For India, the waterway is an important sea-lane for its trade and commerce. India’s nearly 55 percent trade passes through the region. Moreover, India’s economic and political relationship with ASEAN countries, Japan and South Korea is tied-up with geopolitics the region. Chinese push towards the Indian Ocean to establish politico-economic relationships with Pakistan, Sri Lanka, Myanmar and Nepal seriously undermines India’s interest in the region. The military aid to some of these countries has indeed strengthened Chinese presence in the region. Therefore, it is evident that the Chinese influence in Indo-Pacific region poses a serious challenge to “Freedom of Navigation, stability, and security of the region”. The situation also provides an opportunity for India to deepen its relationship with Japan and the US.
Emerging Security Environment: India-Japan Response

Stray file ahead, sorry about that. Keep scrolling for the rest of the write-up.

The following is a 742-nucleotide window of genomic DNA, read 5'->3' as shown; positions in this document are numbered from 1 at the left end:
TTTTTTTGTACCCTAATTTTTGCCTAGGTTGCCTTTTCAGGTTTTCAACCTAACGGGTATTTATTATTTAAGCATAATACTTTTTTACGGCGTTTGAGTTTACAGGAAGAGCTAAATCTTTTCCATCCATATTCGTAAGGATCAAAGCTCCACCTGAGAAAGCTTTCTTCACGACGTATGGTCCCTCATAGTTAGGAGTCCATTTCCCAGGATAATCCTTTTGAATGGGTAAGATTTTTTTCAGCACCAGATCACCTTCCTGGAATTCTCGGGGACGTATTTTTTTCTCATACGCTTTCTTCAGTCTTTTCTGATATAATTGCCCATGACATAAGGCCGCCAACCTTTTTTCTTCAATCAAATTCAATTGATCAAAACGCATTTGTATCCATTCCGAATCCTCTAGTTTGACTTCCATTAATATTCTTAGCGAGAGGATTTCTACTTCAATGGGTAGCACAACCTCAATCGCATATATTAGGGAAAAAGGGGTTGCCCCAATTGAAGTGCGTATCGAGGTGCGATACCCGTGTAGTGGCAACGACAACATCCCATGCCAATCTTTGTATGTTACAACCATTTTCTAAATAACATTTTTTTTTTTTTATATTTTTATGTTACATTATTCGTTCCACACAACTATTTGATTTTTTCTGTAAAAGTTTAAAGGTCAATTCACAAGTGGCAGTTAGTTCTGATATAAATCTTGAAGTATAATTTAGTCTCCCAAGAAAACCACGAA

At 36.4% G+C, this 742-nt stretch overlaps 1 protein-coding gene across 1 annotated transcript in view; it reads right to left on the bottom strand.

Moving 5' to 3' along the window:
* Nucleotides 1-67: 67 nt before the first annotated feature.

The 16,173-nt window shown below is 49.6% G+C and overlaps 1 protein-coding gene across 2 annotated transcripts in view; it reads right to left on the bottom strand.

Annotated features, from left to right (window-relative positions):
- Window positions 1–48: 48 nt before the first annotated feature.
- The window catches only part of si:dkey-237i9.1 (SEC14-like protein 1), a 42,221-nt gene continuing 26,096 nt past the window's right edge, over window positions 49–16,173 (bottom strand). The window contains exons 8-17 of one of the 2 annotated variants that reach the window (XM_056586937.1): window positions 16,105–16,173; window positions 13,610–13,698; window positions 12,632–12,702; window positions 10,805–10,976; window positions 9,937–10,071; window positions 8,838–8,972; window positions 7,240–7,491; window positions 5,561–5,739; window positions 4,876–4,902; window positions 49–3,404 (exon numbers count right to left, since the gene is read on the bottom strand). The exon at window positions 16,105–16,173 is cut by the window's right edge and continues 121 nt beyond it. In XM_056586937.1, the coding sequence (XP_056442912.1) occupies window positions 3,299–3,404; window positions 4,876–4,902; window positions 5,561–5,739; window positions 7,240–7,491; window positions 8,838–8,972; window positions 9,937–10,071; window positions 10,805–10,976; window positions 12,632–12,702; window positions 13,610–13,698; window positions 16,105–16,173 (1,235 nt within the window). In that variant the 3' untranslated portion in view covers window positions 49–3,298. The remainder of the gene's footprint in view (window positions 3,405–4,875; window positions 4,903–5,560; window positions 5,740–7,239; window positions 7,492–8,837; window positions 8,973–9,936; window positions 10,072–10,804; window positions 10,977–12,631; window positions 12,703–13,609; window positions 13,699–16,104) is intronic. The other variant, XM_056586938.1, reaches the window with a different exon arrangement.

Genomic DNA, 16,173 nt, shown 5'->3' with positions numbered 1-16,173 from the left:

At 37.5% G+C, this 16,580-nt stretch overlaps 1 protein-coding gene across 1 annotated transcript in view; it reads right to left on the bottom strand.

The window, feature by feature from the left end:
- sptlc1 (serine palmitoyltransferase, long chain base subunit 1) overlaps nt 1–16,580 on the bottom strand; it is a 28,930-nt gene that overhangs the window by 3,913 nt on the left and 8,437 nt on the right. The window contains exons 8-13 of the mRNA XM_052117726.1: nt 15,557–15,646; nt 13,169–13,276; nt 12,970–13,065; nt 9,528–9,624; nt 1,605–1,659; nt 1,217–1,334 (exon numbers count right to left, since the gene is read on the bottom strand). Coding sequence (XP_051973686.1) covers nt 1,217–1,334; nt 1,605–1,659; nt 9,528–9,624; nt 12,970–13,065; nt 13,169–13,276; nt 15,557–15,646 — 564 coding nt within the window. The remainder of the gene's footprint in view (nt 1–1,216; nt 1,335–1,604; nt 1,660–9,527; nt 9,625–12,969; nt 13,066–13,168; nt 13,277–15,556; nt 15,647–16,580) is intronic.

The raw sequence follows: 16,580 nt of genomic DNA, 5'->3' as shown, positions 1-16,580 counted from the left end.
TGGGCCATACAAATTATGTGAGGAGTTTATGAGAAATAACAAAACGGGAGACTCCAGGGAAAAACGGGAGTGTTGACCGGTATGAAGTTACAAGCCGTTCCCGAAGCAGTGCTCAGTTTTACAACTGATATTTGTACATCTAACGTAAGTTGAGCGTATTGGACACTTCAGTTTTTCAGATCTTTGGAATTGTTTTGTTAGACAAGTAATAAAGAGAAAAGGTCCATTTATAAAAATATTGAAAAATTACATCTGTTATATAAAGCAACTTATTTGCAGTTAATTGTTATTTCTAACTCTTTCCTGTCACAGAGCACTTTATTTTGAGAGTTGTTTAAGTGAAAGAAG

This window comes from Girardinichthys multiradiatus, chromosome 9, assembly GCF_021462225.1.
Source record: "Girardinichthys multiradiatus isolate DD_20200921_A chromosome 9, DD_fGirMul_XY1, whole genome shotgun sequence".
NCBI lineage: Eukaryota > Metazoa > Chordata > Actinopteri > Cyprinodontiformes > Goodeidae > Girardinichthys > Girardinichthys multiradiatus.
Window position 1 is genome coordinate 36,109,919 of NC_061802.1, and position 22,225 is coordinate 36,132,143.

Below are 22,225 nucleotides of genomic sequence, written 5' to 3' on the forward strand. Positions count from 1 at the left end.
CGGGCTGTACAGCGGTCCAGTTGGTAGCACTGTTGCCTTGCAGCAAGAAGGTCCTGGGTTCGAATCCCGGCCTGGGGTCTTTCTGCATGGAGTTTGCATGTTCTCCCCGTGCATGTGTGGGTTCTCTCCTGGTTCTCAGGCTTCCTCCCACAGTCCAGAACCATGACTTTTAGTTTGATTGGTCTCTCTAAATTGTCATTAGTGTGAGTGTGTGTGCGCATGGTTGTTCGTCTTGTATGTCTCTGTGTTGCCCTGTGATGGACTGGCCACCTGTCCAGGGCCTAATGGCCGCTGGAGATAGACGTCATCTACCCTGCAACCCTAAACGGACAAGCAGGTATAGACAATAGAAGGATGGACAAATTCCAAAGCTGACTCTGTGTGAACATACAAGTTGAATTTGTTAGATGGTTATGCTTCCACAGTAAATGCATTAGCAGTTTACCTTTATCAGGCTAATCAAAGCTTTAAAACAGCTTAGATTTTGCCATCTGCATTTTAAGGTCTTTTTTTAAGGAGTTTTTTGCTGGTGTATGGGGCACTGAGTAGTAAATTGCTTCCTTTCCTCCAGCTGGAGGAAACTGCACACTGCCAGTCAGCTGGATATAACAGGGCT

Alarmed by the Chinese activism in SCS and ECS, the Indian and Japanese defence ministers, in a joint statement reaffirmed the importance of respecting international law, freedom and safety of navigation and over-flight as well as unimpeded lawful commerce in international waters. Even during the inaugural of the India-Japan-US trilateral ministerial meeting at Washington in 2015, the issue of Freedom of navigation in the South China Sea has surfaced as a major course of discussion. The trilateral naval exercise between India-Japan – US navies off the Japanese coast was a tangible outcome of the trilateral talk to strengthen maritime capabilities of these three navies. India-US relationship also achieved a new mark during this period as the two nations agreed to share military facilities. The notable changes in the region have significantly impacted India’s bilateral relationship with Japan and the US.